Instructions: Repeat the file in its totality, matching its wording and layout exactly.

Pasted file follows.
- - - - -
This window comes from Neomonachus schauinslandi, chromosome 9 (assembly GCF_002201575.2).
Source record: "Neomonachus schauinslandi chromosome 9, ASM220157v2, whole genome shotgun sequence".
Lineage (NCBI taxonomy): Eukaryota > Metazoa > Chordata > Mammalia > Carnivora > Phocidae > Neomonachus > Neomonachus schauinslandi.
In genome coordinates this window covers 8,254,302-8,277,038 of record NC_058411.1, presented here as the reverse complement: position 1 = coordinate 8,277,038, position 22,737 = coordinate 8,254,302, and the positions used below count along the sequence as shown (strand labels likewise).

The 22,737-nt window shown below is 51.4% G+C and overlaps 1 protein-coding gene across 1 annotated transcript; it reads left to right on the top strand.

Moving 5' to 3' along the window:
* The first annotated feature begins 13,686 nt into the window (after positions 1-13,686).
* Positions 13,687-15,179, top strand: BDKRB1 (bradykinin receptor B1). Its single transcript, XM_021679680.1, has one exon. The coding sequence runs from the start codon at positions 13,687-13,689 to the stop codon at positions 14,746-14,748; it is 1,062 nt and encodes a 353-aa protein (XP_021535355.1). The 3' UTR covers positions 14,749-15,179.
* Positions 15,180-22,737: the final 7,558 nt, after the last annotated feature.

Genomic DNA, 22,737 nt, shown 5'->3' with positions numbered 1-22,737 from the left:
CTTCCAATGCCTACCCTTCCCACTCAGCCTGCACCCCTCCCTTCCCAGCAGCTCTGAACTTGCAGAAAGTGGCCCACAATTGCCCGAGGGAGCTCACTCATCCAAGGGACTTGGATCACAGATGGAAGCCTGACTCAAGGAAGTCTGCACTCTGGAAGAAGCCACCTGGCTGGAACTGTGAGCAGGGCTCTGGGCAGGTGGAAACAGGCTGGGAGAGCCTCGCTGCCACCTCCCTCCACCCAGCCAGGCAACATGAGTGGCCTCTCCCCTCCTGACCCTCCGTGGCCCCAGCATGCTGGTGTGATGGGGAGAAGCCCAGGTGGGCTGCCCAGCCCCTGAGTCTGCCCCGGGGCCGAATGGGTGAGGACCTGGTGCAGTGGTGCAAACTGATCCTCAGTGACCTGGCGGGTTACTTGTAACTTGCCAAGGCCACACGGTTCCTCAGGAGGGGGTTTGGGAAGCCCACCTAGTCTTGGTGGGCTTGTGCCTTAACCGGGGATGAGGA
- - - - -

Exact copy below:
This window comes from Neomonachus schauinslandi, chromosome 9 (assembly GCF_002201575.2).
Source record: "Neomonachus schauinslandi chromosome 9, ASM220157v2, whole genome shotgun sequence".
Lineage (NCBI taxonomy): Eukaryota > Metazoa > Chordata > Mammalia > Carnivora > Phocidae > Neomonachus > Neomonachus schauinslandi.
In genome coordinates this window covers 8,254,302-8,277,038 of record NC_058411.1, presented here as the reverse complement: position 1 = coordinate 8,277,038, position 22,737 = coordinate 8,254,302, and the positions used below count along the sequence as shown (strand labels likewise).

The 22,737-nt window shown below is 51.4% G+C and overlaps 1 protein-coding gene across 1 annotated transcript; it reads left to right on the top strand.

Moving 5' to 3' along the window:
* The first annotated feature begins 13,686 nt into the window (after positions 1-13,686).
* Positions 13,687-15,179, top strand: BDKRB1 (bradykinin receptor B1). Its single transcript, XM_021679680.1, has one exon. The coding sequence runs from the start codon at positions 13,687-13,689 to the stop codon at positions 14,746-14,748; it is 1,062 nt and encodes a 353-aa protein (XP_021535355.1). The 3' UTR covers positions 14,749-15,179.
* Positions 15,180-22,737: the final 7,558 nt, after the last annotated feature.

Genomic DNA, 22,737 nt, shown 5'->3' with positions numbered 1-22,737 from the left:
CTTCCAATGCCTACCCTTCCCACTCAGCCTGCACCCCTCCCTTCCCAGCAGCTCTGAACTTGCAGAAAGTGGCCCACAATTGCCCGAGGGAGCTCACTCATCCAAGGGACTTGGATCACAGATGGAAGCCTGACTCAAGGAAGTCTGCACTCTGGAAGAAGCCACCTGGCTGGAACTGTGAGCAGGGCTCTGGGCAGGTGGAAACAGGCTGGGAGAGCCTCGCTGCCACCTCCCTCCACCCAGCCAGGCAACATGAGTGGCCTCTCCCCTCCTGACCCTCCGTGGCCCCAGCATGCTGGTGTGATGGGGAGAAGCCCAGGTGGGCTGCCCAGCCCCTGAGTCTGCCCCGGGGCCGAATGGGTGAGGACCTGGTGCAGTGGTGCAAACTGATCCTCAGTGACCTGGCGGGTTACTTGTAACTTGCCAAGGCCACACGGTTCCTCAGGAGGGGGTTTGGGAAGCCCACCTAGTCTTGGTGGGCTTGTGCCTTAACCGGGGATGAGGA